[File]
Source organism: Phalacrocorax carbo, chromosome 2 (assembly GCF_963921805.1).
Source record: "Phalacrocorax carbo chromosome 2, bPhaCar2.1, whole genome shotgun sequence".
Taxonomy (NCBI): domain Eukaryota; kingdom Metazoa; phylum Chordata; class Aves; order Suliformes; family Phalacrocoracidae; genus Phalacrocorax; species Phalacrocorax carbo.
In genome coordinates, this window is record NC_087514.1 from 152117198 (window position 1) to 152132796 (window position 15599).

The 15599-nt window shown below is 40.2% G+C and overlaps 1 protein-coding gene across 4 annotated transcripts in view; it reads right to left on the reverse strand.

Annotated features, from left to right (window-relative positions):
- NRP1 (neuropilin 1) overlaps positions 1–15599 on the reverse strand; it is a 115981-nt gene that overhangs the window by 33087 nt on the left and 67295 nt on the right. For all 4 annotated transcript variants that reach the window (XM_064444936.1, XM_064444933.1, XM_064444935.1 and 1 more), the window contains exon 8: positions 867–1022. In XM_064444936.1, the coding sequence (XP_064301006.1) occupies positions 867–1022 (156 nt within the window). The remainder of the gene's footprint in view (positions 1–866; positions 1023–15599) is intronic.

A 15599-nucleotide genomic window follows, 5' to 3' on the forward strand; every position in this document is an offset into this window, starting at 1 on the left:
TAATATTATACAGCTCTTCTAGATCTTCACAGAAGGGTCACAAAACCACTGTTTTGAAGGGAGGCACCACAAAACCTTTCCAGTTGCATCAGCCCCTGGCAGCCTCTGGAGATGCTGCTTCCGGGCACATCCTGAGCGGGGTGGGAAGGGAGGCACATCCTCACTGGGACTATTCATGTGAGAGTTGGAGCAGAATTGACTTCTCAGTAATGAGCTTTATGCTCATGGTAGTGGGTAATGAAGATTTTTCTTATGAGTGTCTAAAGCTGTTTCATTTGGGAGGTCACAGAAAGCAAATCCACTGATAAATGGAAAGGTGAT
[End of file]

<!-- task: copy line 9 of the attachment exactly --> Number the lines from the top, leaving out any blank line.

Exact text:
TAATATTATACAGCTCTTCTAGATCTTCACAGAAGGGTCACAAAACCACTGTTTTGAAGGGAGGCACCACAAAACCTTTCCAGTTGCATCAGCCCCTGGCAGCCTCTGGAGATGCTGCTTCCGGGCACATCCTGAGCGGGGTGGGAAGGGAGGCACATCCTCACTGGGACTATTCATGTGAGAGTTGGAGCAGAATTGACTTCTCAGTAATGAGCTTTATGCTCATGGTAGTGGGTAATGAAGATTTTTCTTATGAGTGTCTAAAGCTGTTTCATTTGGGAGGTCACAGAAAGCAAATCCACTGATAAATGGAAAGGTGAT